Don’t worry, I am not dead. At least, not yet (clearly, since I am writing this).
You might think it odd that I am writing my own obituary. You may even consider it vain. But I believe writing your own obituary is actually a pretty worthwhile exercise. (Scroll down if you want to skip the backstory and get straight to the list of reasons why I’m doing this).
When I was in college, I took a course on the Psychology of Death and Dying. In the course, we were asked to write our own obituary. At the time, I found it fascinating. Several years earlier, I had been diagnosed with a heart condition. At that time, my parents and I had had some tough conversations about the future, including the possibility they might outlive their child. Sitting in my psychology class four years later, I felt by completing the assignment, I’d take away the possible burden of my parents having to write my obituary if they ended up outliving me. I dove right in.
To write your own obituary, you have to take a really close look at your life; doing so is an incredibly powerful experience. Even though I was only two decades into my life at the time, I discovered I was proud of myself. I was at peace with my life and my accomplishments. It felt good to see myself clearly like this – an excellent exercise, I decided. I went on to graduate, eventually forgetting the class and the obituary I’d written.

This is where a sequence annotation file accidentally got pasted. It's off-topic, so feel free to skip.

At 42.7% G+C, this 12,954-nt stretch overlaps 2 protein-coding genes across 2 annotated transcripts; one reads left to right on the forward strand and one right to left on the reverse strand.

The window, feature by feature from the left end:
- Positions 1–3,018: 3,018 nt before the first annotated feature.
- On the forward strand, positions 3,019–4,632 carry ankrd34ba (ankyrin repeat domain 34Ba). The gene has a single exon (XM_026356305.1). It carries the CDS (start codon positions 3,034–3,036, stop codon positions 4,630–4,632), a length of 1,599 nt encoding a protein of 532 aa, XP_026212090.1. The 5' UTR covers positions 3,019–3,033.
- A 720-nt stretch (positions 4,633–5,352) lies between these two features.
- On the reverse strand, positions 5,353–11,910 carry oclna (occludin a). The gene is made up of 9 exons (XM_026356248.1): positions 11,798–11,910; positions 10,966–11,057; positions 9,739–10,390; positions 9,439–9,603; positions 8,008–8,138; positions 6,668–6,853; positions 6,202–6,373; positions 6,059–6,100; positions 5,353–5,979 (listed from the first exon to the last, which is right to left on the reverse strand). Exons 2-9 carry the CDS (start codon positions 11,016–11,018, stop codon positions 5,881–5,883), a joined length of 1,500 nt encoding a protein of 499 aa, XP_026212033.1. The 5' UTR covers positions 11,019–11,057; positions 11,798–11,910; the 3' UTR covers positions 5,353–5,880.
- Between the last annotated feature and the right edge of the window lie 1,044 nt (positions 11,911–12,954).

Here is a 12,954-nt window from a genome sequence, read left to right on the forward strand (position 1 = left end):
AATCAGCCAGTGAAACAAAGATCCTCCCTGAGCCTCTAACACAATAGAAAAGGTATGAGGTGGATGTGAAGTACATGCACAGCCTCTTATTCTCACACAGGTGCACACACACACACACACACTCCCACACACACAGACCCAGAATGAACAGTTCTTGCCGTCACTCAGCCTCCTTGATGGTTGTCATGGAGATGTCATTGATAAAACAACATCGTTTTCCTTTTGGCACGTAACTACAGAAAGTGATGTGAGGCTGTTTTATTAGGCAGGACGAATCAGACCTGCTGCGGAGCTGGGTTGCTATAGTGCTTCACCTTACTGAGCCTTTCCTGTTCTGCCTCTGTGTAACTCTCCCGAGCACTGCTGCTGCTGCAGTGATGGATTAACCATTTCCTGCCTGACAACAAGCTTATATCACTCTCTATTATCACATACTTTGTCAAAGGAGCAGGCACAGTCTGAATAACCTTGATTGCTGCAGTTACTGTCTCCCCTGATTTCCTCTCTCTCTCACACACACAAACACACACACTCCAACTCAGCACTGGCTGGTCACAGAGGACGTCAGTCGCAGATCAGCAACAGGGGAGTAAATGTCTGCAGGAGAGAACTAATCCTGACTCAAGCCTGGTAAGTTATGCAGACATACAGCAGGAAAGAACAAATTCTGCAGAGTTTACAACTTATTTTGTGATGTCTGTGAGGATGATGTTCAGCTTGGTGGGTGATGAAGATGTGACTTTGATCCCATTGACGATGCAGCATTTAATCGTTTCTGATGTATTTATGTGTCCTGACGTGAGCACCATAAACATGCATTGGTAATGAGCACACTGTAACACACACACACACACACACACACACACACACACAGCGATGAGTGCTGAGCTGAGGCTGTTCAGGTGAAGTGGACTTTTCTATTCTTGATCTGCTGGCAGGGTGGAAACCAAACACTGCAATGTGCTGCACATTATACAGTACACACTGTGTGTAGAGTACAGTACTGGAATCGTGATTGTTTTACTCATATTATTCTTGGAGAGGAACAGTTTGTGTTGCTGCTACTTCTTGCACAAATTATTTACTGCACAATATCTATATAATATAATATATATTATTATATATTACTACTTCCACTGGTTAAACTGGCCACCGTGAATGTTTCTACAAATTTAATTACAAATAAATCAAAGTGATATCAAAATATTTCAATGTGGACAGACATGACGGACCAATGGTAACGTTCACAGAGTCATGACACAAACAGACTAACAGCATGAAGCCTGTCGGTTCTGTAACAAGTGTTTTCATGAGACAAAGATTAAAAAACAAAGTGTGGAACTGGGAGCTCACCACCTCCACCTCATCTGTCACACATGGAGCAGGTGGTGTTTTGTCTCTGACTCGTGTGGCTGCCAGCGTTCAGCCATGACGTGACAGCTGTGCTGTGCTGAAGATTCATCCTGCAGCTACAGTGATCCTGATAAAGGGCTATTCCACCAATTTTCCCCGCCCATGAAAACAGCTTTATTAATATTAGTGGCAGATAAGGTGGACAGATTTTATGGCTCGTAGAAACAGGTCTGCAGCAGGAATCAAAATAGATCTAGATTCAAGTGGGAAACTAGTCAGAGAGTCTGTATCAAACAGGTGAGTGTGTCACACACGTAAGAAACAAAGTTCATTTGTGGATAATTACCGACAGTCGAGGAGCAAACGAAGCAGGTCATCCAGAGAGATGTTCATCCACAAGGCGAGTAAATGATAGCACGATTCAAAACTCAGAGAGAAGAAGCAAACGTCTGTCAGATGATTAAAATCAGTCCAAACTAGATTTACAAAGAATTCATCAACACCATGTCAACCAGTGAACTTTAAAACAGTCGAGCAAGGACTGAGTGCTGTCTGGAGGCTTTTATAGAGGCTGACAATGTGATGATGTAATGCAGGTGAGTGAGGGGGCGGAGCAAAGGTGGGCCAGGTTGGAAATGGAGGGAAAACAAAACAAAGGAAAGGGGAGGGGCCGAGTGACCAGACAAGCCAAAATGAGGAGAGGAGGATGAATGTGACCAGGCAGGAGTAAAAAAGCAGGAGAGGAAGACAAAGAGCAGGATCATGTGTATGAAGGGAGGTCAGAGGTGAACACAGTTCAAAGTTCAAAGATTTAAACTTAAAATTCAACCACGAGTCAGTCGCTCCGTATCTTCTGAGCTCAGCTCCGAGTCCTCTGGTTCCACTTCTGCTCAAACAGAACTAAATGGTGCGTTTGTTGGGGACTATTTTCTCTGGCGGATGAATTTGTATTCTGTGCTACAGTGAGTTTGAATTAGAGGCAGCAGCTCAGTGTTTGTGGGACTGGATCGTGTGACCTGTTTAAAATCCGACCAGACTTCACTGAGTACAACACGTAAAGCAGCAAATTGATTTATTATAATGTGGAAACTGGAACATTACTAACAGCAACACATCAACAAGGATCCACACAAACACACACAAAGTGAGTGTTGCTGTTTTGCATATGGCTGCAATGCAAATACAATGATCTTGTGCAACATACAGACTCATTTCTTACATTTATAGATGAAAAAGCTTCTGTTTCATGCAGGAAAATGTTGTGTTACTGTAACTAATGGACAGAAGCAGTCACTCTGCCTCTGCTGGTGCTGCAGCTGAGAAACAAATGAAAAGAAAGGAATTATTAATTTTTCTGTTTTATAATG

Then, this past weekend, I attended a memorial service honoring an amazing woman and friend I’d gotten to know through my volunteer work at the American Heart Association in Richmond, VA. As I sat and listened to her husband struggle through a heartfelt eulogy, I remembered that old “write your own obituary” assignment, and I began to think again about what I want to happen when I die.
When I die, I want there to be a celebration. I want the world to know that I was here to make a difference, and that I did. I also want the world to know the job of making things better is now theirs, so they can continue on. I want my friends to know how much they meant to me. And I want my husband, my girls, and my parents to know they were the very best parts of my life.